Poverty is increasing in all American Cities. In this video I meet an amazing woman who’s decided to do something about it. Join me as we dive into an organization that gives people the skills they need to survive on their own.
Solution To Poverty In USA
Good morning, guys.
If there’s one theme I’m seeing
through all American cities right now
it is people living on the fringes
but today’s video isn’t
about the problem per se.
It’s more about the solution.
We’re gonna go to an
organization called Zaman.
Which doesn’t just give things out
it trains women, helps children
and puts families back on their feet.
Beautiful operation they have.
I think you’ll like this one.
Let’s do it.
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Zaman, Hope for Humanity Center.
How are you?
-I’m good, how are you?
-Good, thanks for meeting up.
I am born and bred in Dearborn.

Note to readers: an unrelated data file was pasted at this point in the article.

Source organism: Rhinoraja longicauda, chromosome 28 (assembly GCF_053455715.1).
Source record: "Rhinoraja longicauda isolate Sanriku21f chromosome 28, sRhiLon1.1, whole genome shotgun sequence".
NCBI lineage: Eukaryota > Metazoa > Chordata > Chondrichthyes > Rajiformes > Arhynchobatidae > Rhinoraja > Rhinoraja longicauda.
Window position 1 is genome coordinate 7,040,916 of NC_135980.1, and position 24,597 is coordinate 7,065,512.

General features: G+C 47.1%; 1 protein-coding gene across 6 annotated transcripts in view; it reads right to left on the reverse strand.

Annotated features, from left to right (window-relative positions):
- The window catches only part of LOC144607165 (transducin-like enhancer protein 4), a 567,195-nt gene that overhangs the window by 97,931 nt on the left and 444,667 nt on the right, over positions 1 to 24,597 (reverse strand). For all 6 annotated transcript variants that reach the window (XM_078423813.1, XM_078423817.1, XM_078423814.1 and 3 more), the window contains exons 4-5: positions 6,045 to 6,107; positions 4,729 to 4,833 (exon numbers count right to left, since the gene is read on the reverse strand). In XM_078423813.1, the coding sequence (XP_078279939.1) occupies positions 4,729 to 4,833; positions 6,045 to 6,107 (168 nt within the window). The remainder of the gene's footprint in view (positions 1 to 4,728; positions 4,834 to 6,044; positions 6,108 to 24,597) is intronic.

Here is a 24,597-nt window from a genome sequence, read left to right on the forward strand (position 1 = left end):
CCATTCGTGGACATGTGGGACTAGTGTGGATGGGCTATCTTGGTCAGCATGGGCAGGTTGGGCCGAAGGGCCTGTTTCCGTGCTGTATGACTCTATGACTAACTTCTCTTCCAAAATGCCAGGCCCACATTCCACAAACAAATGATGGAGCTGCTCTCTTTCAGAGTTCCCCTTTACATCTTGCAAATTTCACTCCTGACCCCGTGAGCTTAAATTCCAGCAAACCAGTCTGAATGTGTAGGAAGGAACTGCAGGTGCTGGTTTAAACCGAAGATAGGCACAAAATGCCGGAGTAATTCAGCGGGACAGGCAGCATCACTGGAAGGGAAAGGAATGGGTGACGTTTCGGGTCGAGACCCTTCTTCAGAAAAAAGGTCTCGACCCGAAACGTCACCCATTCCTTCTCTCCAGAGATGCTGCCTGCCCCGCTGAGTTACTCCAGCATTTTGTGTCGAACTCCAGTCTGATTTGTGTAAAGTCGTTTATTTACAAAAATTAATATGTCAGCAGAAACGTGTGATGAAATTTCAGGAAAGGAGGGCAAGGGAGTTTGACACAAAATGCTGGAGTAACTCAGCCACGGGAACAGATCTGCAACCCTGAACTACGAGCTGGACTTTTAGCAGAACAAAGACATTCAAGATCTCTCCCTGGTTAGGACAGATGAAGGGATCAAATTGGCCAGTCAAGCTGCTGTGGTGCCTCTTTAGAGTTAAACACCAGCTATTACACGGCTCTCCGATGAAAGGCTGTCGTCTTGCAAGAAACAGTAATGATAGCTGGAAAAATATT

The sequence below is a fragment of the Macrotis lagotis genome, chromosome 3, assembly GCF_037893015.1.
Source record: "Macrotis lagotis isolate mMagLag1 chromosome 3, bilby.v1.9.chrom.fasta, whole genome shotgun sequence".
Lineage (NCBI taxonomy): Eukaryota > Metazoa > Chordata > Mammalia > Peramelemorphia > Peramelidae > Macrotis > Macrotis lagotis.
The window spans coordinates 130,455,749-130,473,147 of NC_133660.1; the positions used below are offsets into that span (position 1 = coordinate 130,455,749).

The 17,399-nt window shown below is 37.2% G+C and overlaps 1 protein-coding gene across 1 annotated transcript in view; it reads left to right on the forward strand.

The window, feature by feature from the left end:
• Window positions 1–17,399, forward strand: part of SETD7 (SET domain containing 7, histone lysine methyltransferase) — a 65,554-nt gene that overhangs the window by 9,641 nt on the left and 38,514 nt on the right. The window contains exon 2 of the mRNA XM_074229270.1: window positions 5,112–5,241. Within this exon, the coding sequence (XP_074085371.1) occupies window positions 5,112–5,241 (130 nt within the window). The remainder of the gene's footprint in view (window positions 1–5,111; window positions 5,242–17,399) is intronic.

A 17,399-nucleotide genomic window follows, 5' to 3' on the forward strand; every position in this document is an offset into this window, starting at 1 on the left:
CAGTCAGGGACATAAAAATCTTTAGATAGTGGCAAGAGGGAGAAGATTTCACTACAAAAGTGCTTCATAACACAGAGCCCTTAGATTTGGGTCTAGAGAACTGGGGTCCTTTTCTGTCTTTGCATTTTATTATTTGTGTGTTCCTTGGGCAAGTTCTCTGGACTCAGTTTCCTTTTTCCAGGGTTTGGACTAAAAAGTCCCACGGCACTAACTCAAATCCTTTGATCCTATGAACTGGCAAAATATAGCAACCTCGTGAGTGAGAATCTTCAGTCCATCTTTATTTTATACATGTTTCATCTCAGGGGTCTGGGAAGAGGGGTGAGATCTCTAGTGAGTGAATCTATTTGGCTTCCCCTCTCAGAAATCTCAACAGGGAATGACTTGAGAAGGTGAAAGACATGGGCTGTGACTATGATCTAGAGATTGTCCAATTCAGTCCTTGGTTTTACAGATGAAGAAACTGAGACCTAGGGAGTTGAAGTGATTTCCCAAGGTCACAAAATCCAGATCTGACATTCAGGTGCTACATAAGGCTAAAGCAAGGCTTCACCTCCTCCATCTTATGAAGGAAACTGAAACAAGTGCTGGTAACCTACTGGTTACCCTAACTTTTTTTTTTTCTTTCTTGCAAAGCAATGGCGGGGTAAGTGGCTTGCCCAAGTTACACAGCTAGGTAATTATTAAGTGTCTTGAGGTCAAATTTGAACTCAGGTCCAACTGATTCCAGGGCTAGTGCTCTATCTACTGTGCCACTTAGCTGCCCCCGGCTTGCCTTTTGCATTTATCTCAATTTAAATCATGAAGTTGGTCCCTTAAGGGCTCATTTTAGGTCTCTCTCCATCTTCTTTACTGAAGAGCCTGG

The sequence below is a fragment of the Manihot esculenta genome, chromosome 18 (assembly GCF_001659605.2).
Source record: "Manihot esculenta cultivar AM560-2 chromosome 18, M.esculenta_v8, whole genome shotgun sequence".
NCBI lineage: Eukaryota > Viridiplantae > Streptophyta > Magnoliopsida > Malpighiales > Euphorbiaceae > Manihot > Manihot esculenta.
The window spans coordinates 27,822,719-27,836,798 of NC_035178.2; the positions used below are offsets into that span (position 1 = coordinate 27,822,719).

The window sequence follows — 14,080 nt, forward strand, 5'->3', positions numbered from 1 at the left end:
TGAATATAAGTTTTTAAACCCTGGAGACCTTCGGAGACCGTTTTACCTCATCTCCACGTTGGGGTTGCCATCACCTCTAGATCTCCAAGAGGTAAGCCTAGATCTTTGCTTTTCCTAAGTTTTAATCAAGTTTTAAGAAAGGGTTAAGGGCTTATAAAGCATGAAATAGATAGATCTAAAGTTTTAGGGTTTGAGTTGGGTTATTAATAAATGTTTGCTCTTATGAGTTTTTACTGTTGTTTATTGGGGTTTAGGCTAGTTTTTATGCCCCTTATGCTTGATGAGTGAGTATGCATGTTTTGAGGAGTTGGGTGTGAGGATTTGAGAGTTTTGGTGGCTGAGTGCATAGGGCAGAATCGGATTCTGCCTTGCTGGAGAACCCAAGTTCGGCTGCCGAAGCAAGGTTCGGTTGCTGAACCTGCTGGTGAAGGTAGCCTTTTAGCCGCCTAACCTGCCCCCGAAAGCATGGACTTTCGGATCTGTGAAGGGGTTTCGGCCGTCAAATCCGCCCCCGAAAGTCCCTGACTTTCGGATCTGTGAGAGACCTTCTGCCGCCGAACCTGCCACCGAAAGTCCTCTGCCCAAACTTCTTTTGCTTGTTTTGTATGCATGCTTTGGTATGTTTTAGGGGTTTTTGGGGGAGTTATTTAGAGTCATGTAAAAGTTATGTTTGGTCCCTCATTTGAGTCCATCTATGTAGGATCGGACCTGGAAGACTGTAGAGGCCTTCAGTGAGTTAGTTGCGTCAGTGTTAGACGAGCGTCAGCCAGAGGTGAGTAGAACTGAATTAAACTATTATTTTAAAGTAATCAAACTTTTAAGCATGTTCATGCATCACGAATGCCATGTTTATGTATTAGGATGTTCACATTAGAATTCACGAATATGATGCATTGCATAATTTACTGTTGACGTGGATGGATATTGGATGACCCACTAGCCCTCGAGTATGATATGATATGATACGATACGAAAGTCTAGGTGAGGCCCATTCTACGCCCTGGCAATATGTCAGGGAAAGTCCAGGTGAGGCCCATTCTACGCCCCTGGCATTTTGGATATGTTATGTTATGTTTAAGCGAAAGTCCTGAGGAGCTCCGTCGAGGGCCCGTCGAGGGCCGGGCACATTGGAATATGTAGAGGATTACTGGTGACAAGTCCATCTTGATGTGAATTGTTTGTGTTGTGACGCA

I am an original Dearborn
girl on the border of Detroit.
Zaman means time.
So it’s about how we spend our
time in the stewardship of others.
I came into this because as a
nurse I found a baby that was dying
in a laundry basket.
And I couldn’t take it.
The family was a refugee family.
I was working in the hospital at the time.
I discharged the baby to die at home
but when I went to do a home visit
I didn’t expect to find the
baby dying in a laundry basket.
What I learned was even
though the family had nothing
they were extremely resilient
because they built a crib
out of a laundry basket.
-Was that in Dearborn you found this baby?
-Yeah, that was in Dearborn.
I just want to say one
thing to the audience.
Guys, I so often am bringing
up problems in society
and this is one of those
instances where there is
a very clear problem in society.
There is a lot of people on the fringes
of course throughout the whole country